Leçons Espagnol



Soler is an auxiliary verb, so you will always see it combined with another verb. It's used to indicate that an action is done on a regular basis. The only equivalent expression in English is "used to," which can only refer to the past tense, while the Spanish soler can be conjugated in several tenses. Of course, just as in English, Spanish has many adverbs that can be used to convey the same idea: usualmente ("usually"), regularmente ("regularly"), habitualmente ("habitually")and so on, but the use of soler is much more common in casual conversation.


When using soler you must remember to always use proper syntax: you have to conjugate soler (the auxiliary verb) and then add the infinitive form of the main verb. English has a similar construction in the past tense (used + infinitive). Let's see some examples right away. And remember: if you see them highlighted in blue and you have an active subscription to Yabla Spanish, you can click on the link to watch the video containing the caption.


Después, suelo* lavarme los dientes en el baño, y después desayuno.

After that, I usually brush my teeth in the bathroom, and then have breakfast.

Captions 3-4, El Aula Azul - Actividades Diarias

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[*Suelo happens to be also a noun that means "floor"]


If we were to use an adverb to express the same idea, the construction would be different. Notice how the main reflexive verb lavarse changes because it needs to be conjugated: 

Después, usualmente me lavo los dientes en el baño, y después desayuno.;p
After that, I usually brush my teeth in the bathroom, and then have breakfast.

In this example, Xóchitl conjugates the verb soler in the present tense (third person plural: nosotros) and leaves the main verb hacer ("to do") in the infinitive form, as per the rule:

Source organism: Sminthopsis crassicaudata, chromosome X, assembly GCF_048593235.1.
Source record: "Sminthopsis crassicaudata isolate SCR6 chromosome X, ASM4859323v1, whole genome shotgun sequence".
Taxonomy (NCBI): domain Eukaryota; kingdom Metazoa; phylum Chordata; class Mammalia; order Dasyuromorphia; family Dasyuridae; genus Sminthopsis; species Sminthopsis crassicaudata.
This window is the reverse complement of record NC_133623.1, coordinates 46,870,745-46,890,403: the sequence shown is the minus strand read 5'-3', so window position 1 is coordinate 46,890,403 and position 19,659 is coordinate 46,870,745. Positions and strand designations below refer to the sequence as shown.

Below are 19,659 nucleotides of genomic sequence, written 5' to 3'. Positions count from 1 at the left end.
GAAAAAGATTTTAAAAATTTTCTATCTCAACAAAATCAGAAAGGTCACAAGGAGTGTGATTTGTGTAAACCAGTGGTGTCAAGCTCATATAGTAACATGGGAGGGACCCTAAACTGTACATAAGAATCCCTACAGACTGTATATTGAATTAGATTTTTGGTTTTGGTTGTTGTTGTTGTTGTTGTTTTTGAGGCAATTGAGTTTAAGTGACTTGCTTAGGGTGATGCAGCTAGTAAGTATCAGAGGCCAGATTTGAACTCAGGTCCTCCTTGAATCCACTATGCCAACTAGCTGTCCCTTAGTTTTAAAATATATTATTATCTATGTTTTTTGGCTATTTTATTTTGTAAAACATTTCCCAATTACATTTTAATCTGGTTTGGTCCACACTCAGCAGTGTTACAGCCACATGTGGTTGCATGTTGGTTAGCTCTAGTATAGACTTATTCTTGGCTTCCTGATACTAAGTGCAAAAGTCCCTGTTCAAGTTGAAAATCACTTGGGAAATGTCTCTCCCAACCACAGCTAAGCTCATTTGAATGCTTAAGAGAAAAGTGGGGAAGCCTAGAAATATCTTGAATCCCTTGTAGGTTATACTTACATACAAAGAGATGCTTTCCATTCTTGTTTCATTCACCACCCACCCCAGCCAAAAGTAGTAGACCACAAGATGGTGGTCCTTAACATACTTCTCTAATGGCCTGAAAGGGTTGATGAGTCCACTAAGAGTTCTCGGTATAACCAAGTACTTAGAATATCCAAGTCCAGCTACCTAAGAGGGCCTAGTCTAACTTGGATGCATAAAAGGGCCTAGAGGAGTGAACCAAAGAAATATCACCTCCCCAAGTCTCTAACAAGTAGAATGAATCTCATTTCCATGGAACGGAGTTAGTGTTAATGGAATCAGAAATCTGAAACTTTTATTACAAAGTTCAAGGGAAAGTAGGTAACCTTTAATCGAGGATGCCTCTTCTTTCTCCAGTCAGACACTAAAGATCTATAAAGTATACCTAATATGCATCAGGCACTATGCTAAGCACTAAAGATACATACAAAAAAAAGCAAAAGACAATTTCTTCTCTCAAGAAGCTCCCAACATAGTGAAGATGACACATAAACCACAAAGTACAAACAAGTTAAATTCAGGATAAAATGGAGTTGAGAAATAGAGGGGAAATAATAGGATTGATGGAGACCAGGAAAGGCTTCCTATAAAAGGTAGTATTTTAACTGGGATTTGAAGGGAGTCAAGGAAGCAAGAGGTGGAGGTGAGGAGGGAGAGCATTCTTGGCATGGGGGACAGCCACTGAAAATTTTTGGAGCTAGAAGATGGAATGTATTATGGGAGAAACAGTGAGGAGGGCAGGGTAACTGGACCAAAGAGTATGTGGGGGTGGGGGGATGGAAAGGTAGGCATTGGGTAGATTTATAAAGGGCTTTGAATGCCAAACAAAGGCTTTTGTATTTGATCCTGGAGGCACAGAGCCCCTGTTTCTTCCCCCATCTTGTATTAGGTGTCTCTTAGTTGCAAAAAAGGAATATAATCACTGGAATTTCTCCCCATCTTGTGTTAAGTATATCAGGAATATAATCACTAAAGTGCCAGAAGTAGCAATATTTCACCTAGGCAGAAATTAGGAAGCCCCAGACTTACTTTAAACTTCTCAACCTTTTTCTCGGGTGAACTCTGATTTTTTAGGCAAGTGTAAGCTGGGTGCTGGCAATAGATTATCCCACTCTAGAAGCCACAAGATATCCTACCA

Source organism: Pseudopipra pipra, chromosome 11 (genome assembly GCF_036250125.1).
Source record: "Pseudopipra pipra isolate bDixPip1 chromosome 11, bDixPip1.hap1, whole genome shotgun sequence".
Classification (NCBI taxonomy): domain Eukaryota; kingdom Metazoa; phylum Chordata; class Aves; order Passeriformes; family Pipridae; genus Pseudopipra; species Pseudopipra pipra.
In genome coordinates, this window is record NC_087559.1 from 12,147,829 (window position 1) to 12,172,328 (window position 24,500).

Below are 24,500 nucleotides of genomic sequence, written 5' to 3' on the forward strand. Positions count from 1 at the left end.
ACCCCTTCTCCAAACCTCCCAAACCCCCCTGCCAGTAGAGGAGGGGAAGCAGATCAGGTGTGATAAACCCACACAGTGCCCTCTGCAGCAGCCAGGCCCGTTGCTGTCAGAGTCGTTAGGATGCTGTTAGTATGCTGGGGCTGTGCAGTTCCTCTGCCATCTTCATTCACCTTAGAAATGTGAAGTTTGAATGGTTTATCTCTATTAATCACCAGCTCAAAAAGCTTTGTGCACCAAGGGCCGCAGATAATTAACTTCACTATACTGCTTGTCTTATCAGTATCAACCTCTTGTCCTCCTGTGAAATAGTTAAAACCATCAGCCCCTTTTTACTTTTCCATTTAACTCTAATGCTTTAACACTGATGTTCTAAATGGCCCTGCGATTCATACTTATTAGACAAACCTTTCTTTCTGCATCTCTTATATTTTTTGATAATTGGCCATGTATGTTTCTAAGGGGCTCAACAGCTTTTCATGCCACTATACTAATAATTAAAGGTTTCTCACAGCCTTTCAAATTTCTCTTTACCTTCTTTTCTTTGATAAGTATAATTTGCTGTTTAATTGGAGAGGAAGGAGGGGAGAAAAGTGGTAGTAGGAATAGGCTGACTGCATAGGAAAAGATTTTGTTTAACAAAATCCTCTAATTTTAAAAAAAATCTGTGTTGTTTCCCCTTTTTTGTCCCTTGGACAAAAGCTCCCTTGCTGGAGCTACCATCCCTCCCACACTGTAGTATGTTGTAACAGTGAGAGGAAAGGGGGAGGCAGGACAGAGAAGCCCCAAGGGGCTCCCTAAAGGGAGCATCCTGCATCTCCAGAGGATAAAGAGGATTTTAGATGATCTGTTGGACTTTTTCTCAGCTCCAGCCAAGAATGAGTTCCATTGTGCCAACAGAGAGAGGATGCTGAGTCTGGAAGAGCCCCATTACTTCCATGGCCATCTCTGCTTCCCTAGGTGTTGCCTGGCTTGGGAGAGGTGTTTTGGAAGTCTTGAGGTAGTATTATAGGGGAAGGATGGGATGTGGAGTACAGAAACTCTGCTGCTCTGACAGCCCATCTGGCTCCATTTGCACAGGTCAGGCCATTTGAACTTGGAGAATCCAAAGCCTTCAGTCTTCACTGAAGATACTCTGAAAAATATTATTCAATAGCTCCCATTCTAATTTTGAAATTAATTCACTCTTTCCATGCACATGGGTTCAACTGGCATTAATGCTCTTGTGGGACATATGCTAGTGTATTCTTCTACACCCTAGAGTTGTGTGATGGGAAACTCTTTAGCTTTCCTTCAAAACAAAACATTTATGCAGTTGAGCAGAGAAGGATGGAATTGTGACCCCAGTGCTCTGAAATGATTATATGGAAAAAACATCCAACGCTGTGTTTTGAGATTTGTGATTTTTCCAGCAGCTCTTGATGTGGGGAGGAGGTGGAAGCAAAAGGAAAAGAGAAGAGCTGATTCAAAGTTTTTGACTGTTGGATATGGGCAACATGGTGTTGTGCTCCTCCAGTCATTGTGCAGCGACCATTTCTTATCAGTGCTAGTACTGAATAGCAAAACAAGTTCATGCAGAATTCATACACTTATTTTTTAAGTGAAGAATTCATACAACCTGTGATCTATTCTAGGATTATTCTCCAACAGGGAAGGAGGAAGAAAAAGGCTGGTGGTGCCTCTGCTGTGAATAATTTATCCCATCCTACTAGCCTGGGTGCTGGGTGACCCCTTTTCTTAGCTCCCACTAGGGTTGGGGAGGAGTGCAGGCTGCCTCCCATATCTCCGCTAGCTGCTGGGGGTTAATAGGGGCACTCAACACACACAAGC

... actividades que solemos hacer, eh, o festejar, cada mes o cada año.

... activities that we usually do, um, or celebrate, each month or each year.

Caption 10, Xóchitl - Vida en Monterrey

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But here, the band Pericos is talking about an action in the past, so the verb soler is conjugated accordingly:


Qué gano o qué pierdo yo así solías pensar

What do I gain or what do I lose that's how you used to think

Caption 17, Los Pericos - Fácil de Engañar

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Here is a combo (see, in green, a super literal English translation)


Después de comer, solemos echar la siesta y mi padre suele ver la televisión.

After eating, we usually take a nap and my father usually watches TV.

Captions 20-21, El Aula Azul - Actividades Diarias

 Play Caption



It is also quite common to combine the use of soler with an adverb reiterating the same meaning. So don't be too surprised if you see something like this:

Usualmente suelo ir al parque los domingos.
I usually go to the park on Sunday.

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